• Patrick McAndrew

Why Simplicity Is Crucial In An Increasingly Complex World



“It’s all BS!”


I recently spoke with a friend who isn’t from this country.  I was telling her about The Low Tech Trek and about how I run an organization which provides digital wellness services to businesses, schools, and families. She is familiar with my work and knows that I speak on these topics. She also knows that I coach individuals one on one on how to improve their communication skills in the digital age.


“It’s all BS!” she said.  At first, I was taken aback. “Whaaaat?! The work I am doing is BS?! No way, no how! There is a demand for this work! Families need help! People need help!” She continued.


“All people have to do is put down their phones. That’s it! We are making things way too complicated!” My friend is also passionate about this topic and is also trying to address these growing concerns.


Dealing With Complexity


She has a great point. While our lives are becoming increasingly complex, we, in the digital wellness space, are searching and searching for solutions to our society’s growing consumption with technology. We have a long laundry list of possible methods to help ease the problem:

  • Design apps that monitor the time spent on our phones

  • Design apps that prevent us from spending too much time on our phones

  • Design new technology that will allow us to focus more on our surroundings than our screens

  • Practice meditation and mindfulness

  • Devote time in nature

  • Digital detoxes

  • Or, my method, improve human relationships and social skills

This list can go on and on, but you get my point. There are mountains upon mountains of research published about how social media and excessive screen time can lower our self-esteem, cause depression, and significantly increase our chances of mental illness. It’s no secret that, with the ease of the Internet, we are more able to compare ourselves to others. Everyone’s life seems incredible next to our boring, mundane life.  We can feel like we aren’t amounting to anything.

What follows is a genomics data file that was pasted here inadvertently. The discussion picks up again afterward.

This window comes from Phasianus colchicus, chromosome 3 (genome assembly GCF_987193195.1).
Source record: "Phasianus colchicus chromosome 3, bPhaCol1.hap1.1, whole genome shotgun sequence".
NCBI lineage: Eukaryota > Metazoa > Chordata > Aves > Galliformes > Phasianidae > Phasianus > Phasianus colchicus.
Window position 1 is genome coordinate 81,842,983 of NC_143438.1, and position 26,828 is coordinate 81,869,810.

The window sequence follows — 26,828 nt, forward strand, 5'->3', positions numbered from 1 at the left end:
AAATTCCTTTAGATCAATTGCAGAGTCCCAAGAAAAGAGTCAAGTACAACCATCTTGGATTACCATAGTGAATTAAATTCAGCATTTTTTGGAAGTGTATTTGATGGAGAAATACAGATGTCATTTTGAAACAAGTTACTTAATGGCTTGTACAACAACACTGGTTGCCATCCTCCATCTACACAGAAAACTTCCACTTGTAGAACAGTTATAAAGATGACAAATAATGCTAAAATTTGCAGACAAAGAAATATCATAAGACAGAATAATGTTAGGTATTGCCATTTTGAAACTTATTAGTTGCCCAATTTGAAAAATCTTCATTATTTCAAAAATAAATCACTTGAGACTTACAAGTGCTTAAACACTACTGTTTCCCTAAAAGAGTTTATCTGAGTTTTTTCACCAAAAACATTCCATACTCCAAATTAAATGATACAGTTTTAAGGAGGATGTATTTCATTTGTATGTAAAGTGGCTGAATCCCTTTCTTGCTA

No more than two years ago, there wasn’t much conversation going on about this. While there were books and research published on this topic, the digital wellness field did not start to take off until this year. Since, there have been a multitude of startups that have begun to pop up to address these concerns. Conferences and events have been planned and there is a race to fix this issue head on.


While I admire the tenacity of these organizations and individuals, it’s important to remember that we don’t want to get lumped in with the rest of the noise.  We don’t want to be sending emails and messages out every, single day.  While it’s important to market our work, we don’t want to make things even more complicated than they already are.


The Simple Solution


I find that there is a simplicity that is being overlooked.  My friend reminded me of this. While I may not agree with her fully that this work is “BS,” her simple suggestion of putting down the phone solves all issues. If we just develop good habits in our digital lives, all the issues we are facing will considerably decrease. If we teach our kids, our students, and our business associates the value of relating and connecting with one another, face-to-face, eye-to-eye, then our problem is solved.


Just because something is simple doesn’t mean that it is easy. This still takes a considerable amount of work. We must continue doing our research as we work towards solutions, but we must do so without creating more noise. We must do so without pile on information with no meaning. In order to achieve a peaceful, happy, fulfilled life, we need to make our lives less complex. We must make them simpler. The end goal is simply to use our phones when necessary and to make time for ourselves and others without the phone being present. It’s that simple. In order to find solutions, we must develop ways that will make our outer world vastly more interesting than what is happening on the screen. This is the key to unlocking our potential in the digital age.

© 2020 Patrick McAndrew